Lake's campaign did not respond to a request for comment for this story, but she has called Hobbs a "coward" for not joining her onstage to discuss their visions for Arizona.
For subscribers:Hobbs, Lake talk taxes, pandemic policies and how they would govern Arizona
In each election year, Clean Elections and Arizona PBS host candidates in races from U.S. Senate to legislative districts to debate their policy priorities. Only publicly funded candidates are required by state law to participate in the debates, and neither Hobbs nor Lake have accepted that funding.
Hobbs, Arizona's secretary of state, is the highest-profile political hopeful to decline participation this year. She skipped a similar event with Democratic challenger Marco López in June before winning her party's nomination in August, although she participated in a debate while running for secretary of state in 2018.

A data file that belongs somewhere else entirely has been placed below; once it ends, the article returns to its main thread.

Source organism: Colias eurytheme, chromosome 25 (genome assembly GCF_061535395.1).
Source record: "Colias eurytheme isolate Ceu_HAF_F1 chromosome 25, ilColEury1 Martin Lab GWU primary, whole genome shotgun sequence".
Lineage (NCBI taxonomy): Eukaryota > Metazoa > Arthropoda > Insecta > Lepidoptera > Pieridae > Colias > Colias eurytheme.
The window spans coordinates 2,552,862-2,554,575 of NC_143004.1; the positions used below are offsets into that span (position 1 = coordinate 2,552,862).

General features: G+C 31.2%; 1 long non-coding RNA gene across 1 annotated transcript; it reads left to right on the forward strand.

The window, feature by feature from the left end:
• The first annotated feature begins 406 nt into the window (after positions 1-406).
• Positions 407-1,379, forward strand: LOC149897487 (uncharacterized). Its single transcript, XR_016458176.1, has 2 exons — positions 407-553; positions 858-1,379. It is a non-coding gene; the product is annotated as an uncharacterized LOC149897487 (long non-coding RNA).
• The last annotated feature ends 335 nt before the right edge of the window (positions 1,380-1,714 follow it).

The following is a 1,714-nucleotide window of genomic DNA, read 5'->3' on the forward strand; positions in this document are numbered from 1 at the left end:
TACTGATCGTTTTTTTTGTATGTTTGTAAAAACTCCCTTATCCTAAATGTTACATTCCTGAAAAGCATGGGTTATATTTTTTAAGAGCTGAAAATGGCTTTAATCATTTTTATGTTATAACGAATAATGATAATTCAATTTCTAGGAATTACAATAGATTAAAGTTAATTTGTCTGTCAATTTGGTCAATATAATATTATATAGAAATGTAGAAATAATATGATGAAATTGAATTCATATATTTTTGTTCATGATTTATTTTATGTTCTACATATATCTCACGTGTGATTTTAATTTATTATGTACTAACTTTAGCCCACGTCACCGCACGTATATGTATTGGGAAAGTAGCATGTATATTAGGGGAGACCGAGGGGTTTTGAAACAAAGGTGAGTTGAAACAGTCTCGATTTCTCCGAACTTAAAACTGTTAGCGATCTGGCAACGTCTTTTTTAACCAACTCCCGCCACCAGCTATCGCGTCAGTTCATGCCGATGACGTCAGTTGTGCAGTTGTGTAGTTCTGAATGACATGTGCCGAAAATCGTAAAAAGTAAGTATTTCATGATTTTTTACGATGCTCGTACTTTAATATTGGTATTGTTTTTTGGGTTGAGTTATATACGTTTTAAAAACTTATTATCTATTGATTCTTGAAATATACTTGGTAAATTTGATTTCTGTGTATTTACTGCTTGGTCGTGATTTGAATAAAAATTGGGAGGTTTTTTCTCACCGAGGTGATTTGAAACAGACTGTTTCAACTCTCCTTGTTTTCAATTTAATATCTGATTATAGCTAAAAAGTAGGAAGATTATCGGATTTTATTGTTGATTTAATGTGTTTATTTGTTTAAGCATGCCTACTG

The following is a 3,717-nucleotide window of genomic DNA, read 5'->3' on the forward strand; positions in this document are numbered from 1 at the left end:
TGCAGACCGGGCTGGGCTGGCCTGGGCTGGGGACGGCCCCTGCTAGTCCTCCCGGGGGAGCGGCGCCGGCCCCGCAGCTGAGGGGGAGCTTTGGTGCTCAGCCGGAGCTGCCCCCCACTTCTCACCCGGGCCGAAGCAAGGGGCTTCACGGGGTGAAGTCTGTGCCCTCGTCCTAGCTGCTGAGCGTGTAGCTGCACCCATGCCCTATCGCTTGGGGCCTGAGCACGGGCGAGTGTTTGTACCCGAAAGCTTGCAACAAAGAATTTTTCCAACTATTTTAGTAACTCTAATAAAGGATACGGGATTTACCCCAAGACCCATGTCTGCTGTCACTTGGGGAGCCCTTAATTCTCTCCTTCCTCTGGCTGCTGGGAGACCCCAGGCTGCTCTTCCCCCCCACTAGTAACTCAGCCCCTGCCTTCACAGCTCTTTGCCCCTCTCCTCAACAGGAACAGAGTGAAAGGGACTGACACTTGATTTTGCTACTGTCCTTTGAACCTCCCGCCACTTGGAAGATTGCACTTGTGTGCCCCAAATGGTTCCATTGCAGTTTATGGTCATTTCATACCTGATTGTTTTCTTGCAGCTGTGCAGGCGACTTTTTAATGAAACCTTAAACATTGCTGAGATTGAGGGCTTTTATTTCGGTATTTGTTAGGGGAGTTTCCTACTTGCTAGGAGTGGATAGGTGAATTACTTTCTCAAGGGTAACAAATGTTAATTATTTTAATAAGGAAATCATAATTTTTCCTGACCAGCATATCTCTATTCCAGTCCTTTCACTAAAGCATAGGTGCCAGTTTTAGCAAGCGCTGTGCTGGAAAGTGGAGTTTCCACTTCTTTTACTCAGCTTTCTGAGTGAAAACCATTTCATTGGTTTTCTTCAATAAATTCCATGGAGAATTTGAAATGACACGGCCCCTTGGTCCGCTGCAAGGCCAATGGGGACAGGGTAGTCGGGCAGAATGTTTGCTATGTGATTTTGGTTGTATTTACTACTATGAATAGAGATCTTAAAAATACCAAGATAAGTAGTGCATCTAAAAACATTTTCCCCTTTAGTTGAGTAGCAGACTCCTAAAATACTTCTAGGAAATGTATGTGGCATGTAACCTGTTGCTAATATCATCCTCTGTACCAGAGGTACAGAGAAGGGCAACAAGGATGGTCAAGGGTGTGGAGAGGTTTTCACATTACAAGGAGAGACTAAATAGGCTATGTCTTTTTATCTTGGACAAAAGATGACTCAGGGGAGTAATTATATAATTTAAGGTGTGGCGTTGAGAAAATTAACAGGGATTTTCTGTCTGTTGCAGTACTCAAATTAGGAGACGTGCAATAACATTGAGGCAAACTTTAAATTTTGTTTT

Per Clean Election rules, Lake will get 30 minutes of questions and answers with moderator Ted Simons, host of Arizona Horizon on Arizona PBS, in lieu of facing Hobbs in a debate. The broadcast is scheduled Oct. 12.
High-profile races across the country this year have been dogged by debate drama as candidates weigh the value of such events in an increasingly polarized political environment.
While traditionally seen as a key way candidates can speak directly to many voters while fielding tough questions from moderators and showing chops at handling criticism from their opponent, others have said their value is limited when attacks take precedence over policy.